Three of Catherine’s seven sons died young: William Brownlow (1831-1841), Maxwell Close (1837-1838), and John Lambert (1841-1849). Missing here is Catherine’s fifth son Arthur Edward Barlow (1835-1911). From him no photo was found, but there is an interesting letter from him during his time as Commander on the steamship Nizam. It was written in March 1876, and Arthur Edward describes the saving of a life at sea by a life-buoy, invented by Holmes [All websites accessed 3 November 2018].
For two photos of Brabazon's wife see Harriette Ellen Guinness.
A draft of a sketch about Catherine Disney, which I am still working on, can be read here:
Catherine Disney : a biographical sketch.
Due to the scarcity of information, in the sketch about Catherine Disney I interpreted far more freely than I did in the essay about Hamilton. If there are readers who believe that I have misinterpreted or left out important information, or who have additional information, I would be very happy to hear about it: firstname.lastname@example.org.
Using the ideas developed in my essay A Victorian Marriage : Sir William Rowan Hamilton, which can be read in the BookReader link at the top of this page or downloaded here, a summary of our view on how Catherine’s unhappiness influenced Hamilton can be found in the article we wrote about him:
A most gossiped about genius : Sir William Rowan Hamilton.
Utrecht, 3 November 2018
Today 165 years ago Catherine Disney died, five years after she had made an attempt at suicide by taking laudanum. She did not love the man she had been forced to marry, and her unhappiness may have been worsened by the death of two young sons. She survived though, and thereafter lived mainly with family. In her last weeks she was finally able to explain what had happened to her to the love of her life, in two intensely emotional interviews. A golden lining at the end of her very difficult life.
Not much is known about Catherine Disney, and what follows is a summary of the biographical sketch I am writing about her. The view on Hamilton given here and in the sketch is motivated extensively in my essay about him, A Victorian Marriage : Sir William Rowan Hamilton. The events described in the sketch all come from Hamilton’s letters, except what happened during Catherine’s 1845 visit to the Observatory, what happened in Carlingford around Catherine's suicide attempt in 1848 and when and how she was brought to her brother in Newtown-Hamilton, and whether or not she attended her eldest son’s wedding in 1853. Because nothing is known about Catherine’s view on her own story, in the sketch that is extrapolated from the scarce information there is about her, yet at the same time firmly based on Hamilton’s observations of how she felt. Even though in some aspects Catherine may have seen things slightly differently, due to Hamilton’s two main biographies there is no doubt about her unhappiness, her love for Hamilton, her love for her children, and her rejection of her husband, and this is the thread which runs through the sketch.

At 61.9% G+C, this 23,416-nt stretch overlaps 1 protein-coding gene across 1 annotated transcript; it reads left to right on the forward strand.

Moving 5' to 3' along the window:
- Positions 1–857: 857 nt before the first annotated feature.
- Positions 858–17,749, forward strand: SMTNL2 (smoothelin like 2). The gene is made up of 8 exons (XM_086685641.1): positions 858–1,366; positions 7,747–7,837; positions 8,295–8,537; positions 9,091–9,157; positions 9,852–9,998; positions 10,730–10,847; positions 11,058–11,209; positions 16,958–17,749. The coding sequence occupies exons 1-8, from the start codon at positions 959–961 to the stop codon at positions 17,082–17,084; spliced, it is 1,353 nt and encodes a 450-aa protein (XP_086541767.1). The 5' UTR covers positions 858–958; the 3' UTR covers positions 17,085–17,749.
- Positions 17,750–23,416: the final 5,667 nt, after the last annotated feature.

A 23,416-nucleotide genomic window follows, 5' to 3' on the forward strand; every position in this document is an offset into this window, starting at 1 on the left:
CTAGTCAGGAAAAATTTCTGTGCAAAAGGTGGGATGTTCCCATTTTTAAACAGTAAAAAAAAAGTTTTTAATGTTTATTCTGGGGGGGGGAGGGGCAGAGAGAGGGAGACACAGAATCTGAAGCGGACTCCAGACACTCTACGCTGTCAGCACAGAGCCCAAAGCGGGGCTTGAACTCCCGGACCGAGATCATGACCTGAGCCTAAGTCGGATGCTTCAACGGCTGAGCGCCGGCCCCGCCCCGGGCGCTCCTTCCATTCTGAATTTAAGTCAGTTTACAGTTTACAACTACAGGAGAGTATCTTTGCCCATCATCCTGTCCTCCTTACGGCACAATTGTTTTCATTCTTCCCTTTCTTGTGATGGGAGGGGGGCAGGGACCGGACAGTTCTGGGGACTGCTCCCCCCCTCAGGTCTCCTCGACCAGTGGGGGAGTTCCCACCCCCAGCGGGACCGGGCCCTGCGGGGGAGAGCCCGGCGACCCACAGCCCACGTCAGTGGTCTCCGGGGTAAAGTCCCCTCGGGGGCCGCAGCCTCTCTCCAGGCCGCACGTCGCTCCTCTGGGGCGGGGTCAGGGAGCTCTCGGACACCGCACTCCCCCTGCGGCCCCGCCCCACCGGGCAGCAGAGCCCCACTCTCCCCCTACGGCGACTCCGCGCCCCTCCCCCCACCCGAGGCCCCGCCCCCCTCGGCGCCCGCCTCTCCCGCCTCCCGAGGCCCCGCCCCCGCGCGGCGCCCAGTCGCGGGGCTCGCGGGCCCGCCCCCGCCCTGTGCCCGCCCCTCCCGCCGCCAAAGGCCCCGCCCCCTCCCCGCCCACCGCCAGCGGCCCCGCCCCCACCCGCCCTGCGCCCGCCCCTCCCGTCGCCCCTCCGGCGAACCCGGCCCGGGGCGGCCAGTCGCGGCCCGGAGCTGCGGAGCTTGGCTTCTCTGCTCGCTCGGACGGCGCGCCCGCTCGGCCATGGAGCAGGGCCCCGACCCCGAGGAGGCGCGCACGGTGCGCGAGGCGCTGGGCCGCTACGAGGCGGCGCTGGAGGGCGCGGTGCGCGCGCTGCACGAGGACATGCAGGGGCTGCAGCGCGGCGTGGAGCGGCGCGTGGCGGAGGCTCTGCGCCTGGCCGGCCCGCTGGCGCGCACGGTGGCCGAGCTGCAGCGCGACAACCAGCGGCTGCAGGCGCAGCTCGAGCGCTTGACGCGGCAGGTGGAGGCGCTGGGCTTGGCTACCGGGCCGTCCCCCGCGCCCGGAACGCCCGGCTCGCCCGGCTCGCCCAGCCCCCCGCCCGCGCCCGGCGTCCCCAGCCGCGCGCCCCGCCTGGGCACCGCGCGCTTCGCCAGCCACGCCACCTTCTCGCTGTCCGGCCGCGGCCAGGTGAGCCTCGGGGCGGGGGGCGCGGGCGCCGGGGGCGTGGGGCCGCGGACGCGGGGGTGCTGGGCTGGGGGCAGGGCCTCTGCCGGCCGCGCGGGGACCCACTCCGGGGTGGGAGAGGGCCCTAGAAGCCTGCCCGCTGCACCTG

Summary of Catherine Disney : a biographical sketch
When Catherine was twenty-four she fell in love with William Hamilton, later a very famous mathematician but then a nineteen year old Trinity College student; a promising student but still needing a few years to finish his studies. Her parents not only seem to have judged him too young, but learning to know him better they will also not at all have been certain that after having finished his studies he would use his enormous intellect to secure a stable future for his family, loving science so much that he was very likely to take financial risks for it.
One of Catherine’s brothers-in-law, the reverend William Barlow, desperately wanted to marry her, and he was lucky. It is not known exactly what happened, but because almost immediately thereafter the family took action, what may have happened is that after Catherine received a Valentine poem from Hamilton she was openly very happy. It will have made her parents realize that she was falling more and more in love with Hamilton, and further hurried their decision to arrange a marriage for her with Barlow. Interpreting Barlow’s feelings based on the comment made by Hamilton that “wealth was not wanting” when he saw Catherine in 1830, Barlow seems to have trusted that it would all be well if he would take good care of her, and that if he would give her a financially stable life she would in time learn to love him. She was a very pious woman, and would doubtlessly be an obedient reverend’s wife.
Probably visiting Hamilton in Dublin, where he stayed with a family member when attending Trinity College, or in Trim where he lived with his uncle James and aunt Elizabeth, in February 1825 Mrs Disney told Hamilton that Catherine was going to marry in May. It is clear from what followed that Hamilton had no idea that Catherine also loved him, but he did notice that Mrs Disney felt very sorry for him. It can be imagined that she could not give him an explanation, afraid of what such a romantic youngster would do if he would know that Catherine also was in love with him. Catherine in the meantime pleaded desperately against the marriage, but she was "led as a victim to the altar." Her shaky and smeared out signature in the marriage record seems to be a heartbreaking token of her life from then on.